“Living Color: Angie Rubio Stories” is Seattle writer Donna Miscolta’s new book. It’s a novel told in stories about the coming-of-age of a young brown girl and her family. Taken together, it forms a vivid portrait of a working class ethnic family in 1960s and 70s Hawaii and California as they face issues of race, class and gender.
IE writer Robert Flor had a chance to visit with the author and talk about the book and the issues it raises. Donna Miscolta’s first novel “When the de la Cruz Family Danced” came out in 2011 and received high praise from poet Rick Barot. Her short story collection “Hola And Goodbye” came out in 2016 and won an International Latino Book Award.
Miscolta is mixed race Latinx/Filipinx American writer. She participates in a virtual discussion around a new anthology entitled “Alone Together — Love, Grief And Comfort in the Time of Covid 19”, edited by Jennifer Haupt with others on Wednesday, December 2, 2020, at 6:30 PM sponsored by King County Library System’s author series. She also appears with fellow writer Rachel Swearing on December 8, 2020 at 7:00 PM as part of the Elliott Bay Book Company’s virtual events calendar on ZOOM via eventbrite. Go to elliottbaybook.com or call (206) 624-6600.
International Examiner: You’ve managed to outdo yourself with “Living Color: Angie Rubio Stories” which should be recommended reading in schools. I was immediately drawn to her journey through the educational and social system. Did you intend your novel as an examination of life in America?
Donna Miscolta: Thank you, Bob, for the compliment, which I deeply appreciate. I would love Living Color to be read in schools. While Angie’s journey is through the educational and social systems of the 60s and 70s, it has relevancy now because the systems in place today are little changed. There are no institutionalized efforts to teach the histories of Native, Black, Brown, and other non-white peoples as part of the development of this country. When kids like Angie grow up brown in America, they are taught a history in which they have no part. They’re already marked as different by their skin color. They find themselves rendered insignificant or invisible when it comes to learning their place in this country.
When I wrote the first couple of stories, before I knew that I was going to make a book of them, my concern at the time was to look at what it was like to be a skinny, awkward girl trying to fit in with her peers, to fit in even as a member of her own family. I thought I could make a funny story because we all have incidents from childhood or adolescence that despite being mortifying at the time can seem comical in retrospect. That’s part of the humor in these stories. But Angie isn’t just a skinny, awkward girl. She’s a brown skinny, awkward girl in a society that favors neither her gender nor color. The element of skin color especially and its implications can’t be ignored because everything in Angie’s orbit is a response to or a reflection of her brownness, and that response is at its core racist. They are not physically violent acts, but the often subtle or subliminal actions and attitudes that undermine one’s belief in oneself, in one’s right to exist as an equal among others.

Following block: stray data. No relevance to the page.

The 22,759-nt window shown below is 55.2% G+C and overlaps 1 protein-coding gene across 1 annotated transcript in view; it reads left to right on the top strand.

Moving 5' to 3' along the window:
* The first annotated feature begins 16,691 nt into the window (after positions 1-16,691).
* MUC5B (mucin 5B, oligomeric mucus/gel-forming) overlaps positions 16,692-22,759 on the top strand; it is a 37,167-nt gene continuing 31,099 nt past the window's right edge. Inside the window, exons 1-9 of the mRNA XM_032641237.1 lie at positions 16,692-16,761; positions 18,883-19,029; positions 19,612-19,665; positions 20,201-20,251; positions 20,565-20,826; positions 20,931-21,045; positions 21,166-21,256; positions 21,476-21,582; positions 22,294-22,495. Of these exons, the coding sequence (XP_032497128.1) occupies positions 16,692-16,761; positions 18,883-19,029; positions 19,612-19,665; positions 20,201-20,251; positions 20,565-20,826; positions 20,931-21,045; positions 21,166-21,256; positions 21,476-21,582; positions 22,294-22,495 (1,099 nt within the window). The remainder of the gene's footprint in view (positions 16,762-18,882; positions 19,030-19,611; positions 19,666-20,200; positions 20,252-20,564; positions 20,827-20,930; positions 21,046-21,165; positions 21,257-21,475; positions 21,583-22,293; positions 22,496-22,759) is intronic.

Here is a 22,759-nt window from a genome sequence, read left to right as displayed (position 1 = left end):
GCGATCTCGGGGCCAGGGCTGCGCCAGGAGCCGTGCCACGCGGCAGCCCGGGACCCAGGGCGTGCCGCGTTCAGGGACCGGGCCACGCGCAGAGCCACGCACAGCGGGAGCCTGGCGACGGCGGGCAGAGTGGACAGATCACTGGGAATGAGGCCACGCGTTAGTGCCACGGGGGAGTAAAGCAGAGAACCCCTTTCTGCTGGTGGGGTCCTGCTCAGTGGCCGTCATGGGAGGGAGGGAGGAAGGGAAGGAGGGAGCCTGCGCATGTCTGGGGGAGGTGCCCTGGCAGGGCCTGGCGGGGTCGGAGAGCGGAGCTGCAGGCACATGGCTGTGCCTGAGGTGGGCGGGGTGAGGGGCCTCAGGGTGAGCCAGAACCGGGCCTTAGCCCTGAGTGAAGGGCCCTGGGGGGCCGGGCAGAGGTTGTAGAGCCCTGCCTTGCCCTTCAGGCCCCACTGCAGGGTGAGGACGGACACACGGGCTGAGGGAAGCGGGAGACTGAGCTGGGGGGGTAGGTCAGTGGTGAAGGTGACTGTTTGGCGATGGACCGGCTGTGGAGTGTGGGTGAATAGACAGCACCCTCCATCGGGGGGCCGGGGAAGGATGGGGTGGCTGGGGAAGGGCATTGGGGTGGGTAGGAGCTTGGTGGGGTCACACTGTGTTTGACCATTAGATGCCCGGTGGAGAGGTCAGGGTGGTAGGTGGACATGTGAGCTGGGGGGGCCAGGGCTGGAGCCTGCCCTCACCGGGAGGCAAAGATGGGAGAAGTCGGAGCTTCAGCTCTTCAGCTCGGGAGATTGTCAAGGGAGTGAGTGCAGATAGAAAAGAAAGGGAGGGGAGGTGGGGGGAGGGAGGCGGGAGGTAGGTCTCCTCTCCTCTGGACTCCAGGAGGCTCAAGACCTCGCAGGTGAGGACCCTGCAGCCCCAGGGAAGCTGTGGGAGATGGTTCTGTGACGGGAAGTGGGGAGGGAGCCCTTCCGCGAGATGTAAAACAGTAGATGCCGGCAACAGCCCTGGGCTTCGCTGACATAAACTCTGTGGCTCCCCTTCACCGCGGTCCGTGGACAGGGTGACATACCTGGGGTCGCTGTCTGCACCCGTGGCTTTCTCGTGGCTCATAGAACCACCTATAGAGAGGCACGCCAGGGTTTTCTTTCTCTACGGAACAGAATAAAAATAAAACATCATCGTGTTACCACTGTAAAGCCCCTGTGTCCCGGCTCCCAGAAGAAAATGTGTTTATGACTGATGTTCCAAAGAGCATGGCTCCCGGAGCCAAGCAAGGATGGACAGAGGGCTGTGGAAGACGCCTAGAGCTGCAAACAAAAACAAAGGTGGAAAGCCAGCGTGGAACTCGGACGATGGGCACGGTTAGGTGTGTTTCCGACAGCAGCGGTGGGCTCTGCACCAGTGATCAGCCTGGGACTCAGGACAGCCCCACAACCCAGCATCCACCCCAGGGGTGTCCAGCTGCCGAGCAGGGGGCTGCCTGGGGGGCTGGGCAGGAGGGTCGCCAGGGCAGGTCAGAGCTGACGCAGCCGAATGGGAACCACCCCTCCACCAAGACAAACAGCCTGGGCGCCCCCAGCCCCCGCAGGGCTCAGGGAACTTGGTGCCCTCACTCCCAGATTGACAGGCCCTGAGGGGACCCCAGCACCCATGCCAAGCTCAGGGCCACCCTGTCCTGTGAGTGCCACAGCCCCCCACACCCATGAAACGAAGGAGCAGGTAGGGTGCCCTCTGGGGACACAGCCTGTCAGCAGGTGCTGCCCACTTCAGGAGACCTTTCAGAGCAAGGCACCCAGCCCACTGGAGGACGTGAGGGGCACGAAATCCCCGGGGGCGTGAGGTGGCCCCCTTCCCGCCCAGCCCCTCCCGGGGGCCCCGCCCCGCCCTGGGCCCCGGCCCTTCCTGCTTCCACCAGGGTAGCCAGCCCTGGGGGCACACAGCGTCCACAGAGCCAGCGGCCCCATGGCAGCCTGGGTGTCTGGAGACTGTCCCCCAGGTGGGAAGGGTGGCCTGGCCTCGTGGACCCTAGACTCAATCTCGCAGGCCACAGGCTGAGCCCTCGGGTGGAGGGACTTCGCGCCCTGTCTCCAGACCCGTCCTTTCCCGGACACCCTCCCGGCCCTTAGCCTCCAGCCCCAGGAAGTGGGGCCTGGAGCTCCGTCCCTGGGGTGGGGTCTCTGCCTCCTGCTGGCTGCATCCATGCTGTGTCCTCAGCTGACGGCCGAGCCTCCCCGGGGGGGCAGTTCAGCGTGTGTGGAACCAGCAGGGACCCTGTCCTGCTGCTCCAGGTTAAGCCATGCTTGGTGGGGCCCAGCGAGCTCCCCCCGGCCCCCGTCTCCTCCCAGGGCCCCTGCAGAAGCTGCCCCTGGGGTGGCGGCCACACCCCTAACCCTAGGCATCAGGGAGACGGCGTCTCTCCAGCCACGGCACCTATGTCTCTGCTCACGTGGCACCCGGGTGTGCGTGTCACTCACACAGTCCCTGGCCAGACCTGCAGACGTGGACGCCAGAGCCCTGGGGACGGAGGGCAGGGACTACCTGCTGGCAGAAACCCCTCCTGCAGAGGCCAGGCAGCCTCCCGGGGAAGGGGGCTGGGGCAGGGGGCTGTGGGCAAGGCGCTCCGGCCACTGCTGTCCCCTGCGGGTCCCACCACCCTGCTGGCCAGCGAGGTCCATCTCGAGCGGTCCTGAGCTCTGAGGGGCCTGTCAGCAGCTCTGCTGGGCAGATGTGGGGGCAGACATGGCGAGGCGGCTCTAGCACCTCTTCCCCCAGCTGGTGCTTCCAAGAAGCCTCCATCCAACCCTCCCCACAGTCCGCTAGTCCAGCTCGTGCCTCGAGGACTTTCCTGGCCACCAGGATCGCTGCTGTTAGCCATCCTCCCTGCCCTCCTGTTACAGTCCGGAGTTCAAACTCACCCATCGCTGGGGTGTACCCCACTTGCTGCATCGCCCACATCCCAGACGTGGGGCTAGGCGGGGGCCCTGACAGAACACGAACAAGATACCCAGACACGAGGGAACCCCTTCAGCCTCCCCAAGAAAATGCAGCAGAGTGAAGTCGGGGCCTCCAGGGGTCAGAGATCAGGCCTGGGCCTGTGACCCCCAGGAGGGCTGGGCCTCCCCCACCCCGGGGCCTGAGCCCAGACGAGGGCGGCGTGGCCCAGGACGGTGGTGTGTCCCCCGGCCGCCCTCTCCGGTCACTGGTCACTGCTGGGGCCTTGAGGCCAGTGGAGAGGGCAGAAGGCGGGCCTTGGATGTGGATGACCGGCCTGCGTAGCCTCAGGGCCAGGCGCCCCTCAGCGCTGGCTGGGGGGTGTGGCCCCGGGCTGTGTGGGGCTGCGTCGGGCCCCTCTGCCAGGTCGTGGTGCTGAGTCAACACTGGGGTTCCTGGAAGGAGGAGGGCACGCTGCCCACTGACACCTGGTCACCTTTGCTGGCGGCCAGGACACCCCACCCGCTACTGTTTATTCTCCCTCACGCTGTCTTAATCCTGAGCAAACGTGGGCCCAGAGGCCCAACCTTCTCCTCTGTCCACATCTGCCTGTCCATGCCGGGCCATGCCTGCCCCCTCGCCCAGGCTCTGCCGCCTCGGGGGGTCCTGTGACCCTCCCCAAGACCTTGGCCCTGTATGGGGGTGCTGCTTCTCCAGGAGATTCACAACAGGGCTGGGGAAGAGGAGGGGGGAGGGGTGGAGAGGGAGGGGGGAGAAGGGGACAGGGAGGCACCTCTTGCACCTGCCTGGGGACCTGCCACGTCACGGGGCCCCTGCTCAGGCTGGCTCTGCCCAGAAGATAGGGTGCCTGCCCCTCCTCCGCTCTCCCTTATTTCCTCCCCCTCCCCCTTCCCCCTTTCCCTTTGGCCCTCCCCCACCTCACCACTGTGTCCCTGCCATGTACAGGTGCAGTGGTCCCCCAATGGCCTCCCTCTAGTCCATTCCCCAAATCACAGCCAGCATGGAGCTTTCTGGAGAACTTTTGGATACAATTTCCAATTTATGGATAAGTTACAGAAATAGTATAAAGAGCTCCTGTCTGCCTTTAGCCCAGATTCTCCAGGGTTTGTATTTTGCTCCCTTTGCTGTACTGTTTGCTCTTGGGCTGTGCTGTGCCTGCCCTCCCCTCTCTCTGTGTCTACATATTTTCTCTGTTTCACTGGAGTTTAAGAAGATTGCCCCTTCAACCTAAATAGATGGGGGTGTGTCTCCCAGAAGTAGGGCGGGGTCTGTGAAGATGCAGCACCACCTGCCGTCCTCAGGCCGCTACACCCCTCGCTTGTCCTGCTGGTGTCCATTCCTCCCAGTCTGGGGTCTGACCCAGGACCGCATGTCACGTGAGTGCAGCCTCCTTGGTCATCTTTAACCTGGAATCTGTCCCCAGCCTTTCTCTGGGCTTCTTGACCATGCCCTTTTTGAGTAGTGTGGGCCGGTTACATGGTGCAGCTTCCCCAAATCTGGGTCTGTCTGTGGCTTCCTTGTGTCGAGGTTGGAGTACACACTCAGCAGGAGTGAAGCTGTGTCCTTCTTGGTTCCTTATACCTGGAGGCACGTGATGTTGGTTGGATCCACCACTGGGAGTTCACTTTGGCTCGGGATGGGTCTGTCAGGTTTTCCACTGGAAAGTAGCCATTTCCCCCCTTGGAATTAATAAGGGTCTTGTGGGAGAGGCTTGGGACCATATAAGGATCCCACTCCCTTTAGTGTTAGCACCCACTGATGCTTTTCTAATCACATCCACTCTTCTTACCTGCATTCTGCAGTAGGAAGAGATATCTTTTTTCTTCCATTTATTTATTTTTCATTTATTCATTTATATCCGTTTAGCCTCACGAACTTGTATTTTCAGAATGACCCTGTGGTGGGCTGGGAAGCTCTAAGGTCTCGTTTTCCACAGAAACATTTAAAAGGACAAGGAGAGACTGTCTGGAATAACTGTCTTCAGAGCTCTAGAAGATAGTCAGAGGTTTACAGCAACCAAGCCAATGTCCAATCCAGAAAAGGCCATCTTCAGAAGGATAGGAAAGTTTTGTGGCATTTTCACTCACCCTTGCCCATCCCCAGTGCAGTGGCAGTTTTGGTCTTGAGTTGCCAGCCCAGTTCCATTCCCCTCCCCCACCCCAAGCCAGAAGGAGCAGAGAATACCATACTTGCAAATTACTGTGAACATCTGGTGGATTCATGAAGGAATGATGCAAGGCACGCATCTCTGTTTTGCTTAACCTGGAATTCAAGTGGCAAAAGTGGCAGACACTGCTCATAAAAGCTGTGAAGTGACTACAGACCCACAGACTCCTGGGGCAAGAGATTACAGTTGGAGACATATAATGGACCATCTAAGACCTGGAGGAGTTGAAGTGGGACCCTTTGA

As far as my intention when writing the book, I don’t think our intentions as writers are always clear when we start a project. They become clear in the process. As I realized that I was writing about the education of Angie and the life lessons she learns as she progresses through school, I became aware at some level that I was examining life in America. It was just from a perspective other than the dominant white one the rest of us are often required to make ourselves smaller in.
IE: Your novel captures the struggles of a Mexican American family through American society. The father served in the Navy, accepting civilian work to support the family and the mother also takes one. They don’t speak Spanish often to the children because they want them to be accepted. Would you say more about the family’s behavior and how you wove it into your work?
DM: The behavior of Angie’s parents reflects that of my own parents. I think it was and maybe still is a common attitude among immigrants and first-generation families that the way to be American is to blend in as much as your differently colored skin will allow. One way was to speak English without trace of any accent, which meant for someone like me without working knowledge of the languages (Tagalog and Spanish) of my parents. Angie understands very little of the Spanish her mother and aunt use in conversation with each other like some subversive secret. She feels deficient and shies away from joining the Latino Club at school when she’s seeking a place to belong. She’s left in a limbo, being neither this nor that.